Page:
New concept in taxi service launched in the PhilippinesPosted on May 19th, 2012 under Technology Milestones
The 7-inch monitor that will serve as gateway between the Grab-a-Cab system and the taxi driver [photo by Charles Buban via Inquirer.net]
Convenience is the name of the game: We would rather dial just one number if we want to order food in any restaurant of our choosing.
Newspaper? A number of us now want to avail of the digital edition, which they find as a better way to get informed than walking to a nearby newsstand every morning.
Very soon, the same could be said about taking a taxi ride because starting March 15, commuters in Metro Manila will only need to dial one hotline number—Grab-A-Cab’s 525-2222—to be able to quickly get a ride from any of the five reputable taxi companies.
Grab-A-Cab’s chief technical officer, Dennis Ng, explained that Grab-A-Cab employs a system that is better than calling a particular taxi hotline.
“Grab-A-Cab is an Internet-based taxi dispatch service, designed primarily for small- to mid-sized taxi fleets. It does not require full-scale enterprise level fleet management capabilities,” explained Ng.
The system is available as a subscription-based monthly service. With the taxi operator paying just P3,500 a month, the company will enjoy trip booking and dispatching functions, in-vehicle mobile data terminals and airtime; automatic vehicle location; electronic card and support, maintenance, and training.
At the heart of Grab-A-Cab system is a 7-inch monitor that flashes pertinent information to the taxi driver.
Here’s how the system works: As the passenger calls the Grab-A-Cab hotline, an agent on the other end of the line dispatches booking request to the system.
Within 3 kilometers
The system will automatically select, for example, five taxi units—doesn’t matter which taxi company—roaming within a three-kilometer radius of the passenger’s location.
Such job request will flash in the monitors of the automatically selected units, informing the driver of the passenger’ name, location and destination.
The request will be awarded to the driver who will acknowledge first—by touching the “FREE” button on the monitor. Otherwise, the system will just select the one unit nearest to the passenger’s location.
Once the taxi unit has been identified, the Grab-A-Cab agent will then call back the passenger to inform the taxi’s plate number and time of arrival.
Eric Ortiz, president of Grab-A-Cab, said Grab-A-Cab’s taxi dispatching system should also provide passengers better service since they will be assured of getting a well-maintained unit (all units subscribed to the Grab-A-Cab are no older than 2006 models). Moreover, the passenger could easily trace the unit should he or she leave something in the car or have a complaint to file.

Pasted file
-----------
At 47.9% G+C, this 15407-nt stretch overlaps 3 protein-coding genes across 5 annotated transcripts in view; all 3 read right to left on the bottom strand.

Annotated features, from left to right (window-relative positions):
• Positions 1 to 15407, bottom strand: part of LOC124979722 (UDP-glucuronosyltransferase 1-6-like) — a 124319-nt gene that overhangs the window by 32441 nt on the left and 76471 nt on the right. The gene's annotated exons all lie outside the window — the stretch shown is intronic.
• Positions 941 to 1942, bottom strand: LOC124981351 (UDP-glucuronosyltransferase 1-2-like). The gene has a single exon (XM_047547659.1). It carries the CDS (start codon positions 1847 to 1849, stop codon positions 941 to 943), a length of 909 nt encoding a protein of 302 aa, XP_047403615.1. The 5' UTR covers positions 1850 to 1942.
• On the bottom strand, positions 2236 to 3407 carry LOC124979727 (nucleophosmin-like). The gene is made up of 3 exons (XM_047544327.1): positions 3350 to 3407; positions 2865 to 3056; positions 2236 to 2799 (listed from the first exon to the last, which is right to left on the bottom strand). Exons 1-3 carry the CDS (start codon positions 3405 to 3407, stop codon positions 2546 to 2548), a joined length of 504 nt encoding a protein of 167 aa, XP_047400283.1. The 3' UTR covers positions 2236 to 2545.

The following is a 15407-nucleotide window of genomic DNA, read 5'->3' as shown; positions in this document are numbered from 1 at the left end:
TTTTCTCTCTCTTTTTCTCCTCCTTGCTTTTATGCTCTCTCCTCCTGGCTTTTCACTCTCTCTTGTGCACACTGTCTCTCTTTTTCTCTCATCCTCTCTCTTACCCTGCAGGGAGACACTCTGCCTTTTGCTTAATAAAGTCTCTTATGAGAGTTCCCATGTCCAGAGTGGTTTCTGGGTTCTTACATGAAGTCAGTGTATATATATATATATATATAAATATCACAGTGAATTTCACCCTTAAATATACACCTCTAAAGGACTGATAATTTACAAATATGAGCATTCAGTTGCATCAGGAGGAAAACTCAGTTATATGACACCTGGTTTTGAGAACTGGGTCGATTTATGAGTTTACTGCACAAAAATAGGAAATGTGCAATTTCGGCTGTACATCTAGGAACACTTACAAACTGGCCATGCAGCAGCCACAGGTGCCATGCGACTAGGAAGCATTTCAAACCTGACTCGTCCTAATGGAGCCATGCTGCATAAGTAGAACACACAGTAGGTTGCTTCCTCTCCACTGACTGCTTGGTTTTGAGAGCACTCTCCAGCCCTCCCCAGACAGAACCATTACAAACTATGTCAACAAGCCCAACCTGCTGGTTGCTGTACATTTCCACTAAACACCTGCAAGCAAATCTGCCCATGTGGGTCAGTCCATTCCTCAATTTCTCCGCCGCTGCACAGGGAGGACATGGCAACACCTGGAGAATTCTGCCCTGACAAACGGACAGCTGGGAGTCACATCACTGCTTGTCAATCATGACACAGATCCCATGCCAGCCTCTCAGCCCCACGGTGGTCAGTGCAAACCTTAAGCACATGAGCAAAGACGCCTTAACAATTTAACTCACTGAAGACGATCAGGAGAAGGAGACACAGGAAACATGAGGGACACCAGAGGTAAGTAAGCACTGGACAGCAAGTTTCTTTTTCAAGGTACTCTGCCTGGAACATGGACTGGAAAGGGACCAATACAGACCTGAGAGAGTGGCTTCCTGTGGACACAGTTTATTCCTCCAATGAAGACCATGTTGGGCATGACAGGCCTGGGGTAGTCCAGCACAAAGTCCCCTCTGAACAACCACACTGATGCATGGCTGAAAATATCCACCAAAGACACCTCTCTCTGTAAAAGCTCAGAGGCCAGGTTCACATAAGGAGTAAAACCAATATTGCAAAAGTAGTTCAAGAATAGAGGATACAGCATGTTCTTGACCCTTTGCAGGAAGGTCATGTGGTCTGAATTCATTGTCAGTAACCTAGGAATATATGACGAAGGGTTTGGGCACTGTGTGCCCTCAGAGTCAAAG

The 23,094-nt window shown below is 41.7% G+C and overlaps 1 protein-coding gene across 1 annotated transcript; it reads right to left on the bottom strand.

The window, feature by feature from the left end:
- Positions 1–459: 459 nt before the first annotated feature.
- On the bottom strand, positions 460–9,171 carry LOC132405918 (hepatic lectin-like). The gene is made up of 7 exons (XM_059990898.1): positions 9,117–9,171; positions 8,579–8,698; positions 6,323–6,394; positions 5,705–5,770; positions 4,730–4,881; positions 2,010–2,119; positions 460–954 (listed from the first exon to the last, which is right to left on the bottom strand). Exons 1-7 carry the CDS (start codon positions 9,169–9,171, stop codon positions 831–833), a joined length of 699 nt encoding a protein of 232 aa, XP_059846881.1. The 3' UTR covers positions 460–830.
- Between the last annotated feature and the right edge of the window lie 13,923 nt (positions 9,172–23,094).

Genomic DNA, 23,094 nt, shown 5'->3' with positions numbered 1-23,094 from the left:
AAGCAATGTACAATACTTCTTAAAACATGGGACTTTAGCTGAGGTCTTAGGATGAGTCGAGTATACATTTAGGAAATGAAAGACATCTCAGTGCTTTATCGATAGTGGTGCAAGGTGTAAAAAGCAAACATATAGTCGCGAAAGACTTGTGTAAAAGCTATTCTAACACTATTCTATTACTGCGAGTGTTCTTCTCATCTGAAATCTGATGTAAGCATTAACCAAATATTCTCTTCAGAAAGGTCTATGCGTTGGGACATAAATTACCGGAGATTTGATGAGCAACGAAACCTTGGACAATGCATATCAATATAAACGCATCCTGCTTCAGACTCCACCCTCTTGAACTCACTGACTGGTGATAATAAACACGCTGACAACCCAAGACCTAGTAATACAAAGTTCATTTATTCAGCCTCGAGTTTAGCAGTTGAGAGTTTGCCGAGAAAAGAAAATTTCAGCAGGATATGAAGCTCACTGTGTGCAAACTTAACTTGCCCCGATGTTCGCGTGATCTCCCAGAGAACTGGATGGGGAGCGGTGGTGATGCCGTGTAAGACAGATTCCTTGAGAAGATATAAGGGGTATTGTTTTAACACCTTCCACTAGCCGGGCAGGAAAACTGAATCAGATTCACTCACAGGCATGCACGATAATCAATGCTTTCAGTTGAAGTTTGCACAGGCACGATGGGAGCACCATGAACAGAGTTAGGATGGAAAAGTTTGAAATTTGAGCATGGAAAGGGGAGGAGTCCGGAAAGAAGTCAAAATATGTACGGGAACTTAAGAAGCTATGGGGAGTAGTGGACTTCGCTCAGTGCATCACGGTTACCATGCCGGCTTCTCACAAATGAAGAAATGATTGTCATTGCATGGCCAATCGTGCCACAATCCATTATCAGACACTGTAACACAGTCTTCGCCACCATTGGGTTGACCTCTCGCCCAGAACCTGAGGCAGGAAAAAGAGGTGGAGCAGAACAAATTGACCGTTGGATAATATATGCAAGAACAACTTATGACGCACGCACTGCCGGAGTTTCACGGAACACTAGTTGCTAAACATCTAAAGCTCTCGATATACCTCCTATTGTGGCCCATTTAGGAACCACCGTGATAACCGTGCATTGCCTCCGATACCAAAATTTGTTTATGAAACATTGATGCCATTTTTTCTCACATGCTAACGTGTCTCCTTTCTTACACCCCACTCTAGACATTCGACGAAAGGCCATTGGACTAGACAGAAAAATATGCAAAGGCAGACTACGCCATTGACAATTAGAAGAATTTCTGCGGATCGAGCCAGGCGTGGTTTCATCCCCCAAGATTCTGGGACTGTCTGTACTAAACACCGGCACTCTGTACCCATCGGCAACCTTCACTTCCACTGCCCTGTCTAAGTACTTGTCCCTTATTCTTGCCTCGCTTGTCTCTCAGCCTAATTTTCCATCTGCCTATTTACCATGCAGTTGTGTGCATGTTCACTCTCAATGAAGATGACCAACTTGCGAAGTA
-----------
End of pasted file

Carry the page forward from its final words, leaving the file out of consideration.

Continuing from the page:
In addition, Ortiz plans to extend some conveniences to its customers such as self-serve booking options (via www.grab-a-cab.ph) that this new system could support.
Even drivers will enjoy some sort of protection as the system provides them with a panic button that they could touch should they encounter a holdup or figured in an accident.
Through the GPS-equipped monitor installed in each taxi, Grab-A-Cab agents as well as taxi operators will be able to map the exact location of each unit and display it on a PC screen. This ensures safety of both the driver and the unit.
Prevent dispatch mistakes
“Our system prevents the instances wherein responding taxis are not telling their actual locations on radio (so they could outsmart their fellow drivers when they are alerted of a possible passenger). The system also prevents dispatcher favoritism, reduces staffing costs and dispatch mistakes. These instances often results in undue delay and passenger inconvenience,” explained Ortiz.
He added that the introduction of the taxi dispatching system could also minimize idle time of taxi drivers as job assignments are now efficiently distributed.
Ng informed that Grab-A-Cab has already subscribed 225 units from five companies operating around Metro Manila, 100 units coming from the company, 24/7 Taxi.
“We chose the Grab-A-Cab for its reliability and functionality. Having used a two-way radio dispatch system for some time, we had a fair estimate of what we were looking for. We believe that Grab-A-Cab’s new technology will take us to the next level of efficiency and help us provide excellent customer service,” said Margie Rodriguez, GM of 24/7 Taxi, which recently replaced its two-way radio system.
Ng added that communicating over common cellular networks has also made it very cost-effective for small- to medium-sized taxi companies to take advantage of computerized fleet management systems because this eliminates the need for up front communications infrastructure costs.
He explained that the taxi operator will only have to pay a monthly subscription fee of P3,500, with the monitor already provided free to each of the taxi unit.
The passenger will only be charged an additional P50 on top of the flag down rate.
“There is nothing experimental in Grab-A-Cab’s system considering similar ones are already in place in big cities like New York and Hong Kong and in countries like Singapore, Malaysia and Indonesia. Moreover, this business has the potential for growth in this country that boasts around 50,000 taxi units, close to 28,000 of which are plying here in Metro Manila,” said Ng.
(Story courtesy of Charles E. Buban of the Philippine Daily Inquirer)